Picturing education, poverty and childhood from the perspectives of yak herder children in Bhutan
Taylor and Francis Inc.
Hopkins, L. & Sriprakash, A.
School of Arts and Humanities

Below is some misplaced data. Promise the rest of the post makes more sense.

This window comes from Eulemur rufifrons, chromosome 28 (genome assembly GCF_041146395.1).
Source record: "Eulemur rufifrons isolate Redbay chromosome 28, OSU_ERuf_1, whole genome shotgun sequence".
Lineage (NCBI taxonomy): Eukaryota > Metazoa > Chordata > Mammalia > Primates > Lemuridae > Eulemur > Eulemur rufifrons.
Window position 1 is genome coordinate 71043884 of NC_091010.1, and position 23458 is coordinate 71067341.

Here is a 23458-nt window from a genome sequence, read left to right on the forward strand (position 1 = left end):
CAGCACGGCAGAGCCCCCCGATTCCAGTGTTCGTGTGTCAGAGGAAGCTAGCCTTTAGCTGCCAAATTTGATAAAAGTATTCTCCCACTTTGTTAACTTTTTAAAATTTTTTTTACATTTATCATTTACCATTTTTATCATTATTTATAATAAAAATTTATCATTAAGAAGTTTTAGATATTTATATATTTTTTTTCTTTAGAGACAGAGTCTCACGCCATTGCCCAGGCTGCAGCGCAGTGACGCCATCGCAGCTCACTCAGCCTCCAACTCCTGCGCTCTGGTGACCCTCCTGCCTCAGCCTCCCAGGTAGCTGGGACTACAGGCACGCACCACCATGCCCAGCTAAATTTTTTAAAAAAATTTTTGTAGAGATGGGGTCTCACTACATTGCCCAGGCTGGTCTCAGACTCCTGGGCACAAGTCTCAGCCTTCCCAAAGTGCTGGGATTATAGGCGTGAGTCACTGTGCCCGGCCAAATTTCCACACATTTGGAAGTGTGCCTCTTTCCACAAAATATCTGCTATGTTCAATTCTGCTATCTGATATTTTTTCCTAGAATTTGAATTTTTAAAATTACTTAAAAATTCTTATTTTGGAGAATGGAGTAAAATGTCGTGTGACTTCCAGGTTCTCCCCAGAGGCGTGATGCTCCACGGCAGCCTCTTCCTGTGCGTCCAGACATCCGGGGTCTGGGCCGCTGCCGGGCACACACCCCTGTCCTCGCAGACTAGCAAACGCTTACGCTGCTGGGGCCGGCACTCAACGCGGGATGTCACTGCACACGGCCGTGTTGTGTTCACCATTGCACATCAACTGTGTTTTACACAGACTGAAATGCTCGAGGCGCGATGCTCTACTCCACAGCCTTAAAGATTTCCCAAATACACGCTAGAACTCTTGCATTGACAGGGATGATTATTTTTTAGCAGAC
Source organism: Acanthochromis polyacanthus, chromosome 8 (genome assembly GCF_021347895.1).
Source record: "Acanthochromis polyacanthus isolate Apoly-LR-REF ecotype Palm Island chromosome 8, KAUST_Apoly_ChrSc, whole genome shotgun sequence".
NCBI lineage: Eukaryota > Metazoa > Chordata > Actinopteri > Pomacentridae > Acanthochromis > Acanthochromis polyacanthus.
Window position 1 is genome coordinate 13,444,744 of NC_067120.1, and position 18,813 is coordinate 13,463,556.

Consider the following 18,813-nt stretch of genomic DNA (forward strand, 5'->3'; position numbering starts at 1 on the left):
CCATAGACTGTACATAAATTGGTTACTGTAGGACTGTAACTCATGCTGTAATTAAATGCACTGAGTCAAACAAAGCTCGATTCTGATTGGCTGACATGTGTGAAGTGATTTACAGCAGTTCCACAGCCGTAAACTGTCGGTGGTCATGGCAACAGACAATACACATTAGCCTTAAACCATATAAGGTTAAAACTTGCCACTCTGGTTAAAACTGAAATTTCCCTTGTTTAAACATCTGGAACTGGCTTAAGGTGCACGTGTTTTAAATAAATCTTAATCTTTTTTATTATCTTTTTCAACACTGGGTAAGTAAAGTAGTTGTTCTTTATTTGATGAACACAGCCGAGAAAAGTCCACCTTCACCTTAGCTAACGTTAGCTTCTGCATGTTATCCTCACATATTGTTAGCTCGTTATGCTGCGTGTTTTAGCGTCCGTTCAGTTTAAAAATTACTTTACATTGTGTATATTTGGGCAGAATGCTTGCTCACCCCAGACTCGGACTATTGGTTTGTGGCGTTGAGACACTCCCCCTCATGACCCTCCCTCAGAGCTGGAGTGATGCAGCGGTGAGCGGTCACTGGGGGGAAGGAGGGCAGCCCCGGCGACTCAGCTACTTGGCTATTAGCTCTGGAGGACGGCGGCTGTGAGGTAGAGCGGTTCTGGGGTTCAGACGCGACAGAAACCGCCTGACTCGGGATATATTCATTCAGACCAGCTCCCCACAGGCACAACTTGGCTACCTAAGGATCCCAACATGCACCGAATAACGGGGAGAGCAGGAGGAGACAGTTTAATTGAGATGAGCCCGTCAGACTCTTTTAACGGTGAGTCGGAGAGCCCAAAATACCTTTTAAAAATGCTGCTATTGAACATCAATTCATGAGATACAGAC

In this chapter I add to this analysis by examining how discourses of poverty and education are negotiated by children within a migratory yak herding community in the Himalayan Kingdom of Bhutan. The chapter draws on research I conducted in early 2014 in a village school. My research suggests that constructions of education and poverty circulating within development discourses work unnecessarily to establish and reinforce binaries between modernity and tradition; urban and rural life; and mental and menial work; and to construct for children an imagined future subjectivity that is often unattainable yet to which children continue to aspire (Balagopalan 2008). My research has found that rural or 'poor' children who are potentially positioned in terms of deficit and failure by dominant discourses of education and poverty are perfectly capable of rehearsing and articulating tl1e binaries underpinning these discourses. However, when invited to reflect on their own lives and schooling, those same children are simultaneously able to render the relationship between education, poverty, modernity and subjecthood far more complex than is permitted within the binary thinking of dominant development discourses.